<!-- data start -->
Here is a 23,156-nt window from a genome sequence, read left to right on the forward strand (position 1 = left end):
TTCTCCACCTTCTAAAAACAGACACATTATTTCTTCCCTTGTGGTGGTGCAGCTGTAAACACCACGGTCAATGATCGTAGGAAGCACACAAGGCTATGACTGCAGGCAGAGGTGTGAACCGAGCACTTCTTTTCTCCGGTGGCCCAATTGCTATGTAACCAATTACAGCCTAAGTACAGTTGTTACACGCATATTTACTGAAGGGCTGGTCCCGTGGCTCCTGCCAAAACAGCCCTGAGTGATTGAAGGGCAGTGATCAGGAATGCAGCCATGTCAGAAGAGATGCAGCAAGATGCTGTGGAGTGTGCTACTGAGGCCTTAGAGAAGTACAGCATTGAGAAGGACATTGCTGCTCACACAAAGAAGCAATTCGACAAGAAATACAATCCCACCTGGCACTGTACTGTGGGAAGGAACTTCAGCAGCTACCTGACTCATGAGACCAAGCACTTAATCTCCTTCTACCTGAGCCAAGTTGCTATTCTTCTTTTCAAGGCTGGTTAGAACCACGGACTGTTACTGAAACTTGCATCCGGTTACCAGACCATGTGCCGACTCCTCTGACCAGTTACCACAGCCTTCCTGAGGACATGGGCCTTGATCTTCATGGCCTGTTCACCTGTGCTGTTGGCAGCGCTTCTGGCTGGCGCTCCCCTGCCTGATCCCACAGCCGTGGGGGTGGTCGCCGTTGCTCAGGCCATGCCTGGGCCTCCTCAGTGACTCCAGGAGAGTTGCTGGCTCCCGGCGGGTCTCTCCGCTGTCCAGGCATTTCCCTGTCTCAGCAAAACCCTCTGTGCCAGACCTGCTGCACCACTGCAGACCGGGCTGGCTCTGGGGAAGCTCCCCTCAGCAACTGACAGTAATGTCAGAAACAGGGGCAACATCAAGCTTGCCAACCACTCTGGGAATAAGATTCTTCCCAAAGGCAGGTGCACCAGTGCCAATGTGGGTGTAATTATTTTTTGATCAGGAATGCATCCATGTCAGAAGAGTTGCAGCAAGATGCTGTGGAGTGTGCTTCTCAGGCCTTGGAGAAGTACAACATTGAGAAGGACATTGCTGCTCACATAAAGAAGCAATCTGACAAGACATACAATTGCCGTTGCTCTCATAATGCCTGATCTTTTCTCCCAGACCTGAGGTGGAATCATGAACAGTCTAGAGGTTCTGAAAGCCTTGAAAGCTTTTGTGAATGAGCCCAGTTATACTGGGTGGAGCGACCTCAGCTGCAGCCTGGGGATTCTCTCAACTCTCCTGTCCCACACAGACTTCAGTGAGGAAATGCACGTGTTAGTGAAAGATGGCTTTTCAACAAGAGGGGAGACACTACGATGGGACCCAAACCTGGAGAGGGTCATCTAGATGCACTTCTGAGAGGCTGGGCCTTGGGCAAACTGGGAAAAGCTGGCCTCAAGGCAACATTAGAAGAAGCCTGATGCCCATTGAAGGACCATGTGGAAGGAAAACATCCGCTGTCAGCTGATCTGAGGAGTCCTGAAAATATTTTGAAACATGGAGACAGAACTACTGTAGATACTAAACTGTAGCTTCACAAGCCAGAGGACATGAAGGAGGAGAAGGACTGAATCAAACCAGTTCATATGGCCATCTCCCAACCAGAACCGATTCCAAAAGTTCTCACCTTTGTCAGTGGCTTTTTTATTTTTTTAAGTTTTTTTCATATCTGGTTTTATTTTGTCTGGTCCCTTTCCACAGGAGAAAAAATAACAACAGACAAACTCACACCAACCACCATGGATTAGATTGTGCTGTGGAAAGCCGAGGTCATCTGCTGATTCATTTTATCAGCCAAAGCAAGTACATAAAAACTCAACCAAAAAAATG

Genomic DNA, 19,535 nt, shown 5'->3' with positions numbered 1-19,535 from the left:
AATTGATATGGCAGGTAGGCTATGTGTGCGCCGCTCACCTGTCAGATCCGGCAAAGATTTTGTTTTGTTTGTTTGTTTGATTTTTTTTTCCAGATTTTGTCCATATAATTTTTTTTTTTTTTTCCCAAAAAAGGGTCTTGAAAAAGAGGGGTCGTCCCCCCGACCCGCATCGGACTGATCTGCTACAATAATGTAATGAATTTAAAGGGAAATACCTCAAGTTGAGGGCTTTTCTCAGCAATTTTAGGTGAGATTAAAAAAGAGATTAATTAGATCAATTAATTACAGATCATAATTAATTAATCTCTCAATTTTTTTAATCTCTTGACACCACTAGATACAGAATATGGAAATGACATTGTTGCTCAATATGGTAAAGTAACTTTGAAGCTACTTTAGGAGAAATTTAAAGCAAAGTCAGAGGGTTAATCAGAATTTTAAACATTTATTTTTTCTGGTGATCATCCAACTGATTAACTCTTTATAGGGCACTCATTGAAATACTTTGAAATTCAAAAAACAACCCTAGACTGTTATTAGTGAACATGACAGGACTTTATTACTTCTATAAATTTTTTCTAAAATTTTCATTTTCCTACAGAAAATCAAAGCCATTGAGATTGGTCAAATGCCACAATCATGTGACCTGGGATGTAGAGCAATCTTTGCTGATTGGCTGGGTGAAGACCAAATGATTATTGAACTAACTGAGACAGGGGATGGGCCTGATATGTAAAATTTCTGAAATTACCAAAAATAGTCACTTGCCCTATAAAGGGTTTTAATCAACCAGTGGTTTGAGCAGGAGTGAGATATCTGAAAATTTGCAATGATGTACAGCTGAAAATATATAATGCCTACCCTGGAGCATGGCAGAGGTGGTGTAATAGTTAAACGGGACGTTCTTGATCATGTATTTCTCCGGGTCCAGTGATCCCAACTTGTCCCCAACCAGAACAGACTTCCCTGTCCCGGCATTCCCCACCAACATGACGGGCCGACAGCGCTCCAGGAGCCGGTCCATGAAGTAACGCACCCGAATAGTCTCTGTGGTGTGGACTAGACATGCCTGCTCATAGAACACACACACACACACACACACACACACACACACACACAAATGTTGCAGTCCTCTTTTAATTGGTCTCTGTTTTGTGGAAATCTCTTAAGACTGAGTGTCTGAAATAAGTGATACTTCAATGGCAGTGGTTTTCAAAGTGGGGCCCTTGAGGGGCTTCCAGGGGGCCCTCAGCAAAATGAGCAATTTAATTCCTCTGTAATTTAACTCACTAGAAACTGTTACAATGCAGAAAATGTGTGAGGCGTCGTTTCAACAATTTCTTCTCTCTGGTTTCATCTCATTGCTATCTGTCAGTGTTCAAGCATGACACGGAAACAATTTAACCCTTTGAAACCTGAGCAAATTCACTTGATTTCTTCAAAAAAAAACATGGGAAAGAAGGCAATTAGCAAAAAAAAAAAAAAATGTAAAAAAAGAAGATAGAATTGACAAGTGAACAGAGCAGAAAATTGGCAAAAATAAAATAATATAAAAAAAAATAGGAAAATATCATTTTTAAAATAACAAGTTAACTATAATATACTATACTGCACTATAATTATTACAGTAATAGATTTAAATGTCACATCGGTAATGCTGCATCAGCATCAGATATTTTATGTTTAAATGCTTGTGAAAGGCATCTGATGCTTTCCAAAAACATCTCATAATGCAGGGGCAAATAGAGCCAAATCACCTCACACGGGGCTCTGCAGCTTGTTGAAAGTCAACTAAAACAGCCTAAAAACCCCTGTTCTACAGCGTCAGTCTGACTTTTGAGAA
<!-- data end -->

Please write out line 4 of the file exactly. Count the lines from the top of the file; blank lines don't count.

AATTGATATGGCAGGTAGGCTATGTGTGCGCCGCTCACCTGTCAGATCCGGCAAAGATTTTGTTTTGTTTGTTTGTTTGATTTTTTTTTCCAGATTTTGTCCATATAATTTTTTTTTTTTTTTCCCAAAAAAGGGTCTTGAAAAAGAGGGGTCGTCCCCCCGACCCGCATCGGACTGATCTGCTACAATAATGTAATGAATTTAAAGGGAAATACCTCAAGTTGAGGGCTTTTCTCAGCAATTTTAGGTGAGATTAAAAAAGAGATTAATTAGATCAATTAATTACAGATCATAATTAATTAATCTCTCAATTTTTTTAATCTCTTGACACCACTAGATACAGAATATGGAAATGACATTGTTGCTCAATATGGTAAAGTAACTTTGAAGCTACTTTAGGAGAAATTTAAAGCAAAGTCAGAGGGTTAATCAGAATTTTAAACATTTATTTTTTCTGGTGATCATCCAACTGATTAACTCTTTATAGGGCACTCATTGAAATACTTTGAAATTCAAAAAACAACCCTAGACTGTTATTAGTGAACATGACAGGACTTTATTACTTCTATAAATTTTTTCTAAAATTTTCATTTTCCTACAGAAAATCAAAGCCATTGAGATTGGTCAAATGCCACAATCATGTGACCTGGGATGTAGAGCAATCTTTGCTGATTGGCTGGGTGAAGACCAAATGATTATTGAACTAACTGAGACAGGGGATGGGCCTGATATGTAAAATTTCTGAAATTACCAAAAATAGTCACTTGCCCTATAAAGGGTTTTAATCAACCAGTGGTTTGAGCAGGAGTGAGATATCTGAAAATTTGCAATGATGTACAGCTGAAAATATATAATGCCTACCCTGGAGCATGGCAGAGGTGGTGTAATAGTTAAACGGGACGTTCTTGATCATGTATTTCTCCGGGTCCAGTGATCCCAACTTGTCCCCAACCAGAACAGACTTCCCTGTCCCGGCATTCCCCACCAACATGACGGGCCGACAGCGCTCCAGGAGCCGGTCCATGAAGTAACGCACCCGAATAGTCTCTGTGGTGTGGACTAGACATGCCTGCTCATAGAACACACACACACACACACACACACACACACACACACACAAATGTTGCAGTCCTCTTTTAATTGGTCTCTGTTTTGTGGAAATCTCTTAAGACTGAGTGTCTGAAATAAGTGATACTTCAATGGCAGTGGTTTTCAAAGTGGGGCCCTTGAGGGGCTTCCAGGGGGCCCTCAGCAAAATGAGCAATTTAATTCCTCTGTAATTTAACTCACTAGAAACTGTTACAATGCAGAAAATGTGTGAGGCGTCGTTTCAACAATTTCTTCTCTCTGGTTTCATCTCATTGCTATCTGTCAGTGTTCAAGCATGACACGGAAACAATTTAACCCTTTGAAACCTGAGCAAATTCACTTGATTTCTTCAAAAAAAAACATGGGAAAGAAGGCAATTAGCAAAAAAAAAAAAAAATGTAAAAAAAGAAGATAGAATTGACAAGTGAACAGAGCAGAAAATTGGCAAAAATAAAATAATATAAAAAAAAATAGGAAAATATCATTTTTAAAATAACAAGTTAACTATAATATACTATACTGCACTATAATTATTACAGTAATAGATTTAAATGTCACATCGGTAATGCTGCATCAGCATCAGATATTTTATGTTTAAATGCTTGTGAAAGGCATCTGATGCTTTCCAAAAACATCTCATAATGCAGGGGCAAATAGAGCCAAATCACCTCACACGGGGCTCTGCAGCTTGTTGAAAGTCAACTAAAACAGCCTAAAAACCCCTGTTCTACAGCGTCAGTCTGACTTTTGAGAA